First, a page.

"I was surprised at how easy it was to give it back," Ward says. "I think people misjudge themselves."
CHICAGO — Before she found the blue bag under the mattress in her new house, Cathy Ward had occasionally engaged in a parlor game, the one where you’re asked what you’d do if you found $100.
Would you give it back?
Whenever she played the game, one or two people in the conversation always said they wouldn’t. Ward always imagined that she would, but virtue is easier in theory than in fact, and now here was the fact of this blue bag.
It was move-in day. Ward, a 911 dispatcher at O’Hare, and her husband, Joe DeGreif, an American Airlines mechanic, had bought the 1940s white frame Chicago house from the family of an elderly deceased woman, and with it came all the furniture, including a mattress Ward immediately decided had to go.
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It was a heavy old thing, but she managed to tug it off the box springs, and there sat the bag.
“I knew what it was going to be,” she says. “It was not that big. I figured a few hundred.”
She reached into the bag. The money came in bundles, wrapped in rubber bands, many labeled in a shaky hand: Taxes. Utilities. Pension.
Ward went down to the basement to see her husband.
“I found at least $10,000,” she told him.
He came upstairs. They spread the money out on the dining table until it was covered and every bill counted. Neither of them had ever seen so much cash.
And it was all theirs, they figured. By contract, they’d bought the house and its contents, which just happened to include $23,800.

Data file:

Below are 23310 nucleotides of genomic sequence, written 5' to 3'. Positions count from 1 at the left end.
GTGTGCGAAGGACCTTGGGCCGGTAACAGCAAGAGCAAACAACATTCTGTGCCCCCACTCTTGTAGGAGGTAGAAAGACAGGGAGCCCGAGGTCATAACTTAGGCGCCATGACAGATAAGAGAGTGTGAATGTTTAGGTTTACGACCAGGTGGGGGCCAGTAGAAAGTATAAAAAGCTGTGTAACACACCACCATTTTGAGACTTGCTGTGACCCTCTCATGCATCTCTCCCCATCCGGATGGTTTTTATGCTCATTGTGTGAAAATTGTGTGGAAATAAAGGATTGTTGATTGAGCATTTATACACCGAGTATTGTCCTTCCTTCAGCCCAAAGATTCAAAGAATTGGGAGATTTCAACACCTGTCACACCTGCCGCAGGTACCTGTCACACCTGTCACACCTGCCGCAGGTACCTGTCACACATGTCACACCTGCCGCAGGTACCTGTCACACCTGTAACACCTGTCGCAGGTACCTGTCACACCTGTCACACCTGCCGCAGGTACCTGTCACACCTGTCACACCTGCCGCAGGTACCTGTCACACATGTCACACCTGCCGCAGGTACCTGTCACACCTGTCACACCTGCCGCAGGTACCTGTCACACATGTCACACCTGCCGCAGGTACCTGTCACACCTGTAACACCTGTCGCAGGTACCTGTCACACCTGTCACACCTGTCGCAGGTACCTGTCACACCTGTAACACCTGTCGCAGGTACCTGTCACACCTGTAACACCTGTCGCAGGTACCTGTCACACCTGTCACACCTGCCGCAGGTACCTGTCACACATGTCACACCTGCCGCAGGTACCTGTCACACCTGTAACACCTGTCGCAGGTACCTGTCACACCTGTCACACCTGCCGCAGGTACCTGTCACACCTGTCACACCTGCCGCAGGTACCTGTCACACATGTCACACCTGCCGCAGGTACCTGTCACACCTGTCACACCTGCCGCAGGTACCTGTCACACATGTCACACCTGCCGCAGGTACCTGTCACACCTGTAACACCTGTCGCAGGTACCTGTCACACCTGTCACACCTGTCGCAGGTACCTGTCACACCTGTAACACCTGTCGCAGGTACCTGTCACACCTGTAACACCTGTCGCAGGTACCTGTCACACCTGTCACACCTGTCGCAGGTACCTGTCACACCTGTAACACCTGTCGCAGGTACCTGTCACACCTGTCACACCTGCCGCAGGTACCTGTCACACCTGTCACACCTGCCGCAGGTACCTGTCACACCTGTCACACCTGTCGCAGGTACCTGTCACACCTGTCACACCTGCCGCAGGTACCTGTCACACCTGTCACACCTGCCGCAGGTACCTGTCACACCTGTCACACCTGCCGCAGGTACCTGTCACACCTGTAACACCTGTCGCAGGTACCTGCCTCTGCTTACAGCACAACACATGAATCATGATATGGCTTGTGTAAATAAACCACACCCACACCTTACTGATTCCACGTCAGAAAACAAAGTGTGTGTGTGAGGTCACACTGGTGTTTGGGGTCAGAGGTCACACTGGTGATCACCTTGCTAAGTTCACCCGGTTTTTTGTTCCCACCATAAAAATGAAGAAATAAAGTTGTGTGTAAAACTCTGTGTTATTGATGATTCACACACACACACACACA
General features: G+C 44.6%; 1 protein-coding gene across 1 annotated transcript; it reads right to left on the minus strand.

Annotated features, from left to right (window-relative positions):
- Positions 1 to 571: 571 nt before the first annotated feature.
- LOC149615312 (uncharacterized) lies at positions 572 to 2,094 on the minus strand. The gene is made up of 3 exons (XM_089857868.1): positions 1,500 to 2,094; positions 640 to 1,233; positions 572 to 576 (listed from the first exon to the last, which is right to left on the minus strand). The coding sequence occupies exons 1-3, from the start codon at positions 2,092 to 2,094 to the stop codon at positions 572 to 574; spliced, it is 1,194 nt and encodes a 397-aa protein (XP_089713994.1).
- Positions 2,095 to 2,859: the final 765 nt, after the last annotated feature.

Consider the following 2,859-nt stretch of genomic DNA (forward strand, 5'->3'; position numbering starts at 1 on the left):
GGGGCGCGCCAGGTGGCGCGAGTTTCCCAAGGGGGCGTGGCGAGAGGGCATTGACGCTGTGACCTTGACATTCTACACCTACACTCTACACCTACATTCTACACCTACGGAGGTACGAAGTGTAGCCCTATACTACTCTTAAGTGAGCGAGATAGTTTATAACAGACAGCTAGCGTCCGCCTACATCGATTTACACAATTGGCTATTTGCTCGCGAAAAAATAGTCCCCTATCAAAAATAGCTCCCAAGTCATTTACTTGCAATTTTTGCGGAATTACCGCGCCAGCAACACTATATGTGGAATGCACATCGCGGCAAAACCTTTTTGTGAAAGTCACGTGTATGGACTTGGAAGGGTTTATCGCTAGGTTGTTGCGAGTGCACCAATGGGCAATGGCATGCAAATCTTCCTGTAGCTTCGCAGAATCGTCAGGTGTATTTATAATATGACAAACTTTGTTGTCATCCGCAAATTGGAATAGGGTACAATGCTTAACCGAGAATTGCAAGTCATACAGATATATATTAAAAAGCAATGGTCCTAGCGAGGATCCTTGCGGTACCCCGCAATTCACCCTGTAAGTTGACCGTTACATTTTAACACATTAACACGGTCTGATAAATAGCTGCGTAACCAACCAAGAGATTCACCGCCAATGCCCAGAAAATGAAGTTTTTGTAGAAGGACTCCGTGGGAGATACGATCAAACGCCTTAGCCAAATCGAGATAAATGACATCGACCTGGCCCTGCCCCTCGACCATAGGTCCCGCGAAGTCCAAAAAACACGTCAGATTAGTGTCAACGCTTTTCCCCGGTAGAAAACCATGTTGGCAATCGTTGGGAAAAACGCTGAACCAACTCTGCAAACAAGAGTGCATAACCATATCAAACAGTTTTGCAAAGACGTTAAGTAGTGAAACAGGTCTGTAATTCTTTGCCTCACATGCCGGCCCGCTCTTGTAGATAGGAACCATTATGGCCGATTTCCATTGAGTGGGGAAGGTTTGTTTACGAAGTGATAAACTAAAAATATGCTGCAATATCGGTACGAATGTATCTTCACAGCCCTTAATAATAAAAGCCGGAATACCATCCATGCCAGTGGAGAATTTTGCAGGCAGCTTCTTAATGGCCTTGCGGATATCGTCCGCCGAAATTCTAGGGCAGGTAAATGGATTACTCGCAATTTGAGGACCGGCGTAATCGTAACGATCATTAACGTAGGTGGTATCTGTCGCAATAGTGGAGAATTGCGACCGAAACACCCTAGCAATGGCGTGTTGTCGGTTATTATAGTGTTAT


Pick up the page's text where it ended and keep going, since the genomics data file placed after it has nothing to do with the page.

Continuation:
Would they give it back? This was no game.
“My husband didn’t even blink,” Ward says.
Actually, he did.
The old house needed new wiring and windows. Their young kids needed what kids need. And the credit cards.
“We could have been debt-free,” DeGreif says.
But even as he hesitated, a higher voice spoke, the one that said legal isn’t always moral. Ward thought about her own elderly parents, generous and honest, and what they’d taught their nine children.
“If it was my mom,” she says, “and she had worked for something that she intended to leave for me, I would want someone to find me.”
So DeGreif drove to the home of one of the women’s sons. We found some money, he said. He named the sum.
“He looked like he was about to pass out,” DeGreif says. “Then he started tearing up, gave me a hug, said, ‘Thank you, thank you, thank you.”‘
(The man didn’t want to be identified for this column, but his real estate agent confirmed the story.)
From the woman’s son, Ward and DeGreif learned that she had grown up in the Great Depression, and like so many survivors of that time, never forgot that it might come again. The house, where she lived for six decades, raised her kids and grew old, was kept up well enough, but she rarely replaced anything, not a window or a lamp or an outlet cover.
And what she didn’t spend, she tucked under the mattress, where it might have been found by someone less scrupulous than Joe DeGreif and Cathy Ward.
“I was surprised at how easy it was to give it back,” Ward says. “I think people misjudge themselves.”
She and her husband have found a normal rhythm in their new house, paying bills, raising children. Their neighbors drop by to say how much they loved the old woman who once lived there, and how much she would love that little kids are in the yard again.